Nokia quits WiMax, industry scratches head

By Matthew Broersma, |  Mobile & Wireless

Nokia Corp., one of the high-profile founders of the WiMax Forum, has left the organization, raising questions over whether the technology's merits have been overstated.

The mobile phone company said it decided not to renew its membership in the group, but denied that the move was intended to throw doubt on WiMax. However, WiMax will be of limited interest to Nokia until its mobility aspects arrive, which will not be for several years, the company said. It said it will continue to contribute to WiMax standardization.

Nokia, along with Intel Corp., Fujitsu Ltd. and other wireless players, founded the WiMax Forum in April last year as a way of focusing interest on the IEEE 802.16 family of wireless broadband standards. The first standard to be ratified, 802.16d, aims to deliver speeds of up to 70Mbps over a range of 31 miles to fixed users, and an 802.16e upgrade is to add mobile capabilities.

The Forum's success is such that equipment maker Navini Networks Inc., which formerly backed the rival 802.20 standard, recently switched camps, while telecommunications heavyweights such as BT Group PLC, France Telecom SA and Qwest Communications Inc. have also come on board. Alcatel has announced the first 802.16d equipment using Intel chips, which should appear later this year and be ratified next year.

The WiMax Forum members, chiefly Intel, have gone to great efforts to promote WiMax as the way to standardize both fixed and mobile broadband wireless networks, but the reality is that only fixed systems will be in use in the near future, say industry analysts. As a result, companies interested in using WiMax as a replacement for or complement to fixed technologies such as DSL are flocking to join the Forum, while those interested in mobility are keeping their distance.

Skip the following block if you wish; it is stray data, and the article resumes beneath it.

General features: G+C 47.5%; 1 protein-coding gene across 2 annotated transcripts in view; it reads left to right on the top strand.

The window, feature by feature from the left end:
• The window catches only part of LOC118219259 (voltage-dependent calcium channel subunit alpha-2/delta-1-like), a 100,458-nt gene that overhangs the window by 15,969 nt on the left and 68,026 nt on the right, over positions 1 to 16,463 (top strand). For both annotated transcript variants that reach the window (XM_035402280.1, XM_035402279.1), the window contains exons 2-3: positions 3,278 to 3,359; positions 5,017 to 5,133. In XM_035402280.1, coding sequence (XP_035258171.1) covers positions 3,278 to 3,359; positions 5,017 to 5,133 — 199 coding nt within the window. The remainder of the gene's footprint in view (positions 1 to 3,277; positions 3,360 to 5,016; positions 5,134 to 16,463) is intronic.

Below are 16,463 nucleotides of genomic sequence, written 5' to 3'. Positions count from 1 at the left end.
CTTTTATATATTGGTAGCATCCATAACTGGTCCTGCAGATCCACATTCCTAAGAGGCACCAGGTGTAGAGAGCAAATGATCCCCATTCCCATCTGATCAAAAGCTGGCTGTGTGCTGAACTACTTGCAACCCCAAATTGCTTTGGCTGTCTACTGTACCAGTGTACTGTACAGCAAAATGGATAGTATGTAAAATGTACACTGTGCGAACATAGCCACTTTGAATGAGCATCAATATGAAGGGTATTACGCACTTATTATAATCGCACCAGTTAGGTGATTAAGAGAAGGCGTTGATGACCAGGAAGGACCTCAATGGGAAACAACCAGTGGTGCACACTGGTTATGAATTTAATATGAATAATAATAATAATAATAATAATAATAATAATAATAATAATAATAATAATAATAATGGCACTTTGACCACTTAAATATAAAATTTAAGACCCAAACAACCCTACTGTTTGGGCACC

"The companies most advocating WiMax seem to see it as a wireless DSL proposition," said Dean Bubley, founder of Disruptive Analysis Ltd. "It plays more to fixed carriers than to the cellular market, where Nokia has more of a core customer base." Unlike other equipment makers in the Forum, Nokia does not sell proprietary fixed broadband wireless equipment; and the immediate use of the WiMax standard will be to standardize such offerings, Nokia argued.

Intel has said it doesn't expect WiMax to arrive in notebook computers for two or three years, and the delay will be a year or two beyond that for smaller devices such as mobile phones, further lessening Nokia's interest in WiMax.

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